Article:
Thomas and His Mother, Josette

Kigali, Rwanda

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Perhaps you heard about me being very violent in the past. I tried to attack my mother, but now I am grateful that in the past few months my relationship with her has improved. I can now sit with her and we can talk, and I tell her what hurts me and what plans I have. We talk like mother and son.

My mother told me about how during the genocide so many people were killed, including many of her relatives, and how she was lucky to escape. She was taken to Congo, which was a very long journey, and how she came back to Rwanda after the genocide and that I was born as a result of her being raped during that time. She shared with me how she was struggling and had to work in casual labor in order to support me and support our family.

My mother told me that I was born as a result of the violent rapes committed during the genocide. All along I couldn't understand this, but when I think of how I am today, I think I don't need to know who my father is, it is not helpful for me. I remember my mother telling me about how I was born, how she went to the hospital and had no money to pay the hospital and how she hid me in a bucket and escaped because she was poor and could not pay the bill for the hospital.

I was 18 years old when my mother disclosed to me the circumstances that led to my birth. I was on my way to play football, but she called me to come to the bedroom and said she had something to tell me, so I sat on the bed. I could see on her face that something was weighing on her, I could see that she was different, a bit sad. She told me about the terrible things she went through during the genocide, and that I was conceived as a result of her being raped. I listened to her and was unhappy, I was depressed, I didn't have much to say.

My mother’s older sister was killed during the genocide by the same man who had raped my mother. He raped my aunt, and killed her. One of my relatives where I was staying used to say in front of me, “Your aunt was killed by a man who also raped your mother.” That relative used to direct those words at me in a negative way, but this is how I got the general picture of who is my father, and how I was born…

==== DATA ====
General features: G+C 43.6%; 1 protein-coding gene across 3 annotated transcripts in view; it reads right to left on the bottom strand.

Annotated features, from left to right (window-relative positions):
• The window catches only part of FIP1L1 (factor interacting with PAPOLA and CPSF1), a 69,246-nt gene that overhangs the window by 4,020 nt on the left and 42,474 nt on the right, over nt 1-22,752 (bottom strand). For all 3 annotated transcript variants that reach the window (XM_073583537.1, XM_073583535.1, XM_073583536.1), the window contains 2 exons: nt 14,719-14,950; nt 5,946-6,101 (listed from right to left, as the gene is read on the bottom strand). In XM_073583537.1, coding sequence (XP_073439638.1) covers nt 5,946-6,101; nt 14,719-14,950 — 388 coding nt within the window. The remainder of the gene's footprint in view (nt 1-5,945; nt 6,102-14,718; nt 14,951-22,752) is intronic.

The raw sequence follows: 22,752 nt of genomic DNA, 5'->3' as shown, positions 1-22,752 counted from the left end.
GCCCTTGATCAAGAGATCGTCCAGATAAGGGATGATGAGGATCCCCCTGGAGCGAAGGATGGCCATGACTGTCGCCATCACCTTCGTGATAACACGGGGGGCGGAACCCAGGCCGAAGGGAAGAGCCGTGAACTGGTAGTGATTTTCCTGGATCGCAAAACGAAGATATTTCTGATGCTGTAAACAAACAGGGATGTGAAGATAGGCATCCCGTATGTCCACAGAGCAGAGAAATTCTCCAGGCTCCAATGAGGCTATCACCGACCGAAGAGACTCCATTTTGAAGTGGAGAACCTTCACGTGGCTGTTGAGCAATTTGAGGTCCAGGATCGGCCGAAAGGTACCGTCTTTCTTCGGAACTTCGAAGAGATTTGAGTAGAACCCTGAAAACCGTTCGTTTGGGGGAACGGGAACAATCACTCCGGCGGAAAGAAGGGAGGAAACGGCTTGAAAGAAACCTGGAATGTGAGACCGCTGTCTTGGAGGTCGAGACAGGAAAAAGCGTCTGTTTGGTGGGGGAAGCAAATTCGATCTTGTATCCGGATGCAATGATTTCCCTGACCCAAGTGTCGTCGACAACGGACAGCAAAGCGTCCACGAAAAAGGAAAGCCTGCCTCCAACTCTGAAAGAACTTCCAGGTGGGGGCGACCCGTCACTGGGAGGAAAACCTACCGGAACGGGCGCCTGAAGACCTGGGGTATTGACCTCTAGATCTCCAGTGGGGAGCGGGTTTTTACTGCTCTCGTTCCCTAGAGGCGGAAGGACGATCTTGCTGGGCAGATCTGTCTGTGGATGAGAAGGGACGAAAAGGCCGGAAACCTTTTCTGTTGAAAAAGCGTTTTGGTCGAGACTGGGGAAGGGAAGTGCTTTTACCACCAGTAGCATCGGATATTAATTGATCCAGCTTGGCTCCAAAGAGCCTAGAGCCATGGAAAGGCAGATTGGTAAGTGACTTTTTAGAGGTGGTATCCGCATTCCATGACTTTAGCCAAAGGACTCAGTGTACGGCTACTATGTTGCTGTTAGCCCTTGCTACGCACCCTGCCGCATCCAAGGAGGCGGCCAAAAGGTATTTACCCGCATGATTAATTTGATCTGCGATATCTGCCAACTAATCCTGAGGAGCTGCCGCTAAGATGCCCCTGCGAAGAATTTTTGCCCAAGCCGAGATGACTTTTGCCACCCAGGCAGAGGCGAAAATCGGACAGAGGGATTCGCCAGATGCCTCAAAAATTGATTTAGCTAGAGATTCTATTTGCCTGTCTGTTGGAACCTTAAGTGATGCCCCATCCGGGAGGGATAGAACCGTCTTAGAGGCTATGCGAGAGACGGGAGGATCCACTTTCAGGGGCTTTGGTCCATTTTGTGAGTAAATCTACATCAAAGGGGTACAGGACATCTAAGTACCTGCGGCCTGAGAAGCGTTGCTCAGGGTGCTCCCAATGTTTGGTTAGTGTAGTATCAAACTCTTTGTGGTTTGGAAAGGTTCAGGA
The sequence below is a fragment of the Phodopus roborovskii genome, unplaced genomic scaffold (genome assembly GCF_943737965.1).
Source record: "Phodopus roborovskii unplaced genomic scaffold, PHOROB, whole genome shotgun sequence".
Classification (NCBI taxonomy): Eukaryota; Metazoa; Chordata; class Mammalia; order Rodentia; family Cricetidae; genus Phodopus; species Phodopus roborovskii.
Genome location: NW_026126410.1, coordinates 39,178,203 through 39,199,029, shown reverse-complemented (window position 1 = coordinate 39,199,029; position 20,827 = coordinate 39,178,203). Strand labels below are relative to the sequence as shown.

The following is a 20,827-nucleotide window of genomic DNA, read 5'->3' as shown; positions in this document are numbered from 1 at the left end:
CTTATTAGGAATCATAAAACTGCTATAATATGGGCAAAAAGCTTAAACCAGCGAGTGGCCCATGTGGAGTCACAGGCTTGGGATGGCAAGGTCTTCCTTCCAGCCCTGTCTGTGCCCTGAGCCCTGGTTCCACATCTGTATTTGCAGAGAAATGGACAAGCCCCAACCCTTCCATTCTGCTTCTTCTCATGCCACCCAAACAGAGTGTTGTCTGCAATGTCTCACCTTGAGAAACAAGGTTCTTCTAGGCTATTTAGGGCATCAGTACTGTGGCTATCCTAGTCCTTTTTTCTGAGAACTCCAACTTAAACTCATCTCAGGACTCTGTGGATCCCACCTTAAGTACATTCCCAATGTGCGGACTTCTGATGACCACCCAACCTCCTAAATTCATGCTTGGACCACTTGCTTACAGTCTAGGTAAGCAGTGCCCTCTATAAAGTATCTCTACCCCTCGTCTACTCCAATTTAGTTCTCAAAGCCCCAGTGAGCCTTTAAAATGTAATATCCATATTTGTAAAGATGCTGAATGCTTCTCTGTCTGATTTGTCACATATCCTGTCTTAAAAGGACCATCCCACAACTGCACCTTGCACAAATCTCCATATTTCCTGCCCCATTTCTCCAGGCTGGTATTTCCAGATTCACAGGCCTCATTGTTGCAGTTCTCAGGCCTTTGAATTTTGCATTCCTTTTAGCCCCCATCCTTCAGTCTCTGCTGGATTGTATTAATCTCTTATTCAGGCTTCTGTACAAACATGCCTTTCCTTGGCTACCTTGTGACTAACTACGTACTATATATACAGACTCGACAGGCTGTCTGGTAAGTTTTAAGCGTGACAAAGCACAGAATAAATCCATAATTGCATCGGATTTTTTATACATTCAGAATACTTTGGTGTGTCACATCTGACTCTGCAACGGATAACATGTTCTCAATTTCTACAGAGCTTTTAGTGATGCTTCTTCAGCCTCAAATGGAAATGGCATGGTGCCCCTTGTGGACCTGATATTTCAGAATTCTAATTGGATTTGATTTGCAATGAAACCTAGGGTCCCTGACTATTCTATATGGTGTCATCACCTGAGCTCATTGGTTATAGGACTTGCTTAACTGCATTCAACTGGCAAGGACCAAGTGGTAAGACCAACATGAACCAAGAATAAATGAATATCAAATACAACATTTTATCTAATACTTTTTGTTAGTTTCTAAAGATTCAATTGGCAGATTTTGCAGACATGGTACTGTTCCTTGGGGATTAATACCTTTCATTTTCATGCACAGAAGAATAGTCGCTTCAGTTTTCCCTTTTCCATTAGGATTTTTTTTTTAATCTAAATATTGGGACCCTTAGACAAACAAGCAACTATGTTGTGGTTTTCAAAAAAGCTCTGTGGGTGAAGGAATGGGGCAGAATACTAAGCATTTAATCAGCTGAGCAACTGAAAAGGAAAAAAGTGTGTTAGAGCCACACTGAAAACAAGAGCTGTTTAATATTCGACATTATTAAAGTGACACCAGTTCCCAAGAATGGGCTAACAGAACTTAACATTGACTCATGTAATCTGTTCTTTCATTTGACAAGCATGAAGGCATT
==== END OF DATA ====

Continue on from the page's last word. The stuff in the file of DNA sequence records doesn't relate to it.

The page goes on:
Being born as a result of rape affected my life in a way that contributed to my violent behavior. The confusion of not knowing the truth about how I was born and who my father is actually led to my behavior. But now that my mother confirmed this to me, I decided that I would move on with life and would take that as the truth. I now understand my mother and what she went through, because I now realize it was not easy for her to tell me, and I understand her. Some of the ways that my bad behavior was manifested was by speaking to my mother without any respect.

I now understand that my mother went through difficult things in order to raise my sister and myself. She was struggling as a single mother to provide for two children to have food and to be able to attend school. I know that she still has to work hard, to ensure we are getting a better future. Whatever my mother does, is because she loves me. There is no way she would bring me up from being a baby to who I am today if she didn't care. So I think whatever fights we had, she did it because she loves me. Although we had bad times I still took my mother as my mother because she did a lot for me, the fights could have been misunderstood, but I always think she is the best mother. Even in this village, the local leaders single out my mother as an exemplary single mother raising two children from an early age.

I used to feel bad knowing that my father is a killer and rapist, and I used to feel stigma about being born from a person who killed people; it used to make me feel very bad. We all want to be identified as good people, and being identified as the son of a bad person used to hurt me very much, but recently I decided that I consider him as never having existed, like he is not my father. So it no longer bothers me because I decided to wipe him out of my life. He is not there. I am here and I have a mother, I don't want to know anything more about my father.

- Thomas, son of Josette, 2018

 
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